My tip here is to shorten the keyword of the most common ones, youtube I have as yt, double click on google and change it to “g”, maps to “m”, and I have translate as “tran”.

Add Custom Searches to Alfred

Let’s use Giphy as an example and search for some gifs. And follow the steps:

  • Copy the URL in the address bar, go back to Alfred, click into “Add Custom Search”, paste the search URL
  • For the “Encode spaces as” field, input the character the website uses instead of space, in this example is a hyphen (this depends on the website you’re creating a custom search for)
  • Replace the search term with {query}
  • Title type “Giphy” and the keyword you can just type “gif”

Now you can test it by clicking “Test”.

Pro tip: Search for a giphy icon with google images, drag it to dropzone, a free app i talked about before, then go back to Alfred and drag the icon and then just click save.

Also, you can choose to just open the URL directly without performing a search. For example, I open up my Google Photos album a lot to upload all your super positive comments 🤩, all I did was paste the URL without the query in curly brackets. This has saved me a bunch of time.


Another great thing you can do is create your own application using Automator, a free app that comes in every single Mac, and using Alfred, you can run the application using the command bar. If I type “clipboard” and press enter, the text in my clipboard will be saved in a new file on my desktop.

Change Appearance for Alfred

I currently use the Alfred macOS dark theme, and under “Options” I checked the “Hide hat on Alfred window” to keep it clean and minimal, I choose 5 visible result items and I choose to show Alfred on default screen because I have multiple monitors, and that is how I basically use the free version of Alfred.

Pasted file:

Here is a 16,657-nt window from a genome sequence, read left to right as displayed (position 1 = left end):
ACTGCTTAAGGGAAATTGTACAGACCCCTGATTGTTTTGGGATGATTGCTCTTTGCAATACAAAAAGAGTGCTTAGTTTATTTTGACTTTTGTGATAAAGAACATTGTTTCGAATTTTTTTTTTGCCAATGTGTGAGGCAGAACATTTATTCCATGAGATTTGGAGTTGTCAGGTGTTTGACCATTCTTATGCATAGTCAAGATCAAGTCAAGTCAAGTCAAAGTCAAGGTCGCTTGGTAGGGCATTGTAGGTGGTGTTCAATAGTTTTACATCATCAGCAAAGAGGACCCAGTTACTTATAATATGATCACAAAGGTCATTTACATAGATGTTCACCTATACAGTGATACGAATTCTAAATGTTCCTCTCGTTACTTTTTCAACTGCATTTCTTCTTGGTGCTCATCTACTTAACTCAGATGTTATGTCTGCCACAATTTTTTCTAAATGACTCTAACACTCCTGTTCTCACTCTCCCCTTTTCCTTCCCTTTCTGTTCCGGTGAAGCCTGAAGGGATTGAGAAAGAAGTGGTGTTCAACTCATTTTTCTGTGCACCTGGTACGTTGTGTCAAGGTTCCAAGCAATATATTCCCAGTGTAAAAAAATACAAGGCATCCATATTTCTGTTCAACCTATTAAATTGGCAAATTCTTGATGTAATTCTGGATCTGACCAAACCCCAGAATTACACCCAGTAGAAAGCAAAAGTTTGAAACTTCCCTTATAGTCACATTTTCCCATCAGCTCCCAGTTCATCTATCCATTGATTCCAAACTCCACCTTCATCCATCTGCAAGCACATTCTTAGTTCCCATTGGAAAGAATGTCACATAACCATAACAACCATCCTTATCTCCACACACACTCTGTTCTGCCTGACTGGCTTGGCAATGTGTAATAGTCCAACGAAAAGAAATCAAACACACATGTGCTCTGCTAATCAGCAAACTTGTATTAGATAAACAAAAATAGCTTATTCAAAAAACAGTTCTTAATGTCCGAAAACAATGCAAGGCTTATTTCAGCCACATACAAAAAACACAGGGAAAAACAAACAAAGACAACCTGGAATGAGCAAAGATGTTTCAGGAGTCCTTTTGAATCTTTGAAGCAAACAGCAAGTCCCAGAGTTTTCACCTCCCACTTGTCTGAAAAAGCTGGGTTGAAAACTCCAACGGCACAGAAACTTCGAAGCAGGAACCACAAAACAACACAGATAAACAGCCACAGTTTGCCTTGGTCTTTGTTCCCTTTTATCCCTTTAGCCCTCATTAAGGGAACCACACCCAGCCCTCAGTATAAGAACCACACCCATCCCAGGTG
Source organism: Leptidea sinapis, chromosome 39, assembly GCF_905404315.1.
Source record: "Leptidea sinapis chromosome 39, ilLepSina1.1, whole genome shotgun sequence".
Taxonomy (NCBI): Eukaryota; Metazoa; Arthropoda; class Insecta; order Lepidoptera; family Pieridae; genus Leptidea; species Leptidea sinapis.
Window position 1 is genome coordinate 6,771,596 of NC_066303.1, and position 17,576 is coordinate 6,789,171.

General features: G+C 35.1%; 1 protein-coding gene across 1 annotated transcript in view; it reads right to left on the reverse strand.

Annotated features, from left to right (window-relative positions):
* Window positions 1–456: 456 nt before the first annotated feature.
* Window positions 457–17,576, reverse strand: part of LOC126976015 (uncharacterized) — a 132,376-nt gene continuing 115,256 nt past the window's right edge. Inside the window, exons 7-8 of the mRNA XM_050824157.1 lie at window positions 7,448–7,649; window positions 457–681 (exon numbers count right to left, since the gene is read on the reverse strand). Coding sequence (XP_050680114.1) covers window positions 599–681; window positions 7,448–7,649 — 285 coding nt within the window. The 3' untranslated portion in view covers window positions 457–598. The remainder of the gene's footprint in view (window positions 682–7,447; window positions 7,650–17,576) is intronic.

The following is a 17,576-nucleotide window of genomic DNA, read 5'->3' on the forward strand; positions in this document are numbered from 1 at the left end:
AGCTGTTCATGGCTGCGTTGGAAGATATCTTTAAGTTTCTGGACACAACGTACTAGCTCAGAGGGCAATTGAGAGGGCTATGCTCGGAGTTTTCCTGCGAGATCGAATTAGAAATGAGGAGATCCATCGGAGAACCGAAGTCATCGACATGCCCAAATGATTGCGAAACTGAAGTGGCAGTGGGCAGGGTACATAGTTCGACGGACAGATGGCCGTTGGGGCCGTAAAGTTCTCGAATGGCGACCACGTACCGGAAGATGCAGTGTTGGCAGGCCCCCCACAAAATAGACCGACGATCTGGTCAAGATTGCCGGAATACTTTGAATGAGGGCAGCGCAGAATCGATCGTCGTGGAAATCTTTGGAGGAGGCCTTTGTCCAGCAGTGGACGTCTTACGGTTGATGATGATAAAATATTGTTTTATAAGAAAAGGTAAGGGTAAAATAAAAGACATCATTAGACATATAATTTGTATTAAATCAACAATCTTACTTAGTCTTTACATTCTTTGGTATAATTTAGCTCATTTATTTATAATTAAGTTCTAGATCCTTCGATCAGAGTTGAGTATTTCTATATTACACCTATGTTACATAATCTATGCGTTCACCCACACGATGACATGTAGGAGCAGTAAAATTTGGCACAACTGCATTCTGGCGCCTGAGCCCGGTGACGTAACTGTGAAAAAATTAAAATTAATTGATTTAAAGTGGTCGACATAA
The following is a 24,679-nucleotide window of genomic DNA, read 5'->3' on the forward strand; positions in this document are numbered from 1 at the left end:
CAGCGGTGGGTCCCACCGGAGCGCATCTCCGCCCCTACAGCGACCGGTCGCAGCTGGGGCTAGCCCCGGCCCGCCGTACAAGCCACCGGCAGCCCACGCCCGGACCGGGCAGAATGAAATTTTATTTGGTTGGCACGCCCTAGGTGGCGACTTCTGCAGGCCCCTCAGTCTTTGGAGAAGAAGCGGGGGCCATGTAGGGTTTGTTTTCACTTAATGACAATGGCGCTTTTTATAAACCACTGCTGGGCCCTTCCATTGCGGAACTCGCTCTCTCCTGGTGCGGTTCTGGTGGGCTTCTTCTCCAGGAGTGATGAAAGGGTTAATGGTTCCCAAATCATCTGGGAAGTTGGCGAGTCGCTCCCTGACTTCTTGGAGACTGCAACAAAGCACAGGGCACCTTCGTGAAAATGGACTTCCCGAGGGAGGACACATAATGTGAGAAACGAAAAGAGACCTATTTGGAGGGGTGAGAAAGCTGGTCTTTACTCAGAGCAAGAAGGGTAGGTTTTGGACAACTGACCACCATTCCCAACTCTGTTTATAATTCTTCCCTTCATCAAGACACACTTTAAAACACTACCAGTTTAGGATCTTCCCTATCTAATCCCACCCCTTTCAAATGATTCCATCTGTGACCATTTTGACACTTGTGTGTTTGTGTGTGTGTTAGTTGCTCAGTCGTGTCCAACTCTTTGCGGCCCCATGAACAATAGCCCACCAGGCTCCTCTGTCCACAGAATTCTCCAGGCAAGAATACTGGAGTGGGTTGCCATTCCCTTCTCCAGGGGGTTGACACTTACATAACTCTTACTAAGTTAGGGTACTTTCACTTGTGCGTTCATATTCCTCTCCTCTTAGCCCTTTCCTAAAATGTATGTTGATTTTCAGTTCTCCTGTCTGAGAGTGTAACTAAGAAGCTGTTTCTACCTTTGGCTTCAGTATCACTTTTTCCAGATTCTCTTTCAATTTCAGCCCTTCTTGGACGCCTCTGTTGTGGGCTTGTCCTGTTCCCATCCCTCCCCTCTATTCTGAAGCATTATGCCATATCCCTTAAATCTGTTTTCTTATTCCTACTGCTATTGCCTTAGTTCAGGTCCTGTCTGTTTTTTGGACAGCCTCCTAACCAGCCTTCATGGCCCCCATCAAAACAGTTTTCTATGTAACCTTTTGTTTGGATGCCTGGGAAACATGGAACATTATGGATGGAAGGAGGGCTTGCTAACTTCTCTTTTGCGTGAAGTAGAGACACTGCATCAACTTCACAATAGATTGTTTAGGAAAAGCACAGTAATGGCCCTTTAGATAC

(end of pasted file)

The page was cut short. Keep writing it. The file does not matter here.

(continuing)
As much as I like this app and although I paid the one-time fee, the vast majority of users do not need to upgrade.

It’s like the 80/20 rule, the free features - 20% of Alfred’s capabilities , already makes a 80% difference in how you use your mac moving forward.

That being said, I’ll quickly touch upon some of the paid features I find interesting.

  1. Download custom themes for Alfred
  2. Clipboard history, I bring up my clipboard manager by pressing CMD+OPT+C, but if you watched my Mac apps for productivity video, you know a great free open-source alternative is Maccy
  3. Snippet, this is basically textexpander, for example if someone asks “hey Jeff how can I subscribe to your amazing newsletter?”, I simply type “::jsnewsletter” and it autocompletes and over time, this saves me a lot of time
  4. Alfred Workflows, this is something I’m still trying to figure out, so right now, I’m cheating. All I do is search for and download existing workflows online. For example I use one to go to subreddit all the time, (tip from nikitavoloboev),  I just type in “sub onepiece”, and read up on one of the best mangas of all time

Get more done with your Macbook

Now that you have supercharged your MacOS workflow with Alfred, feel free to check out more MacOS tips and tricks!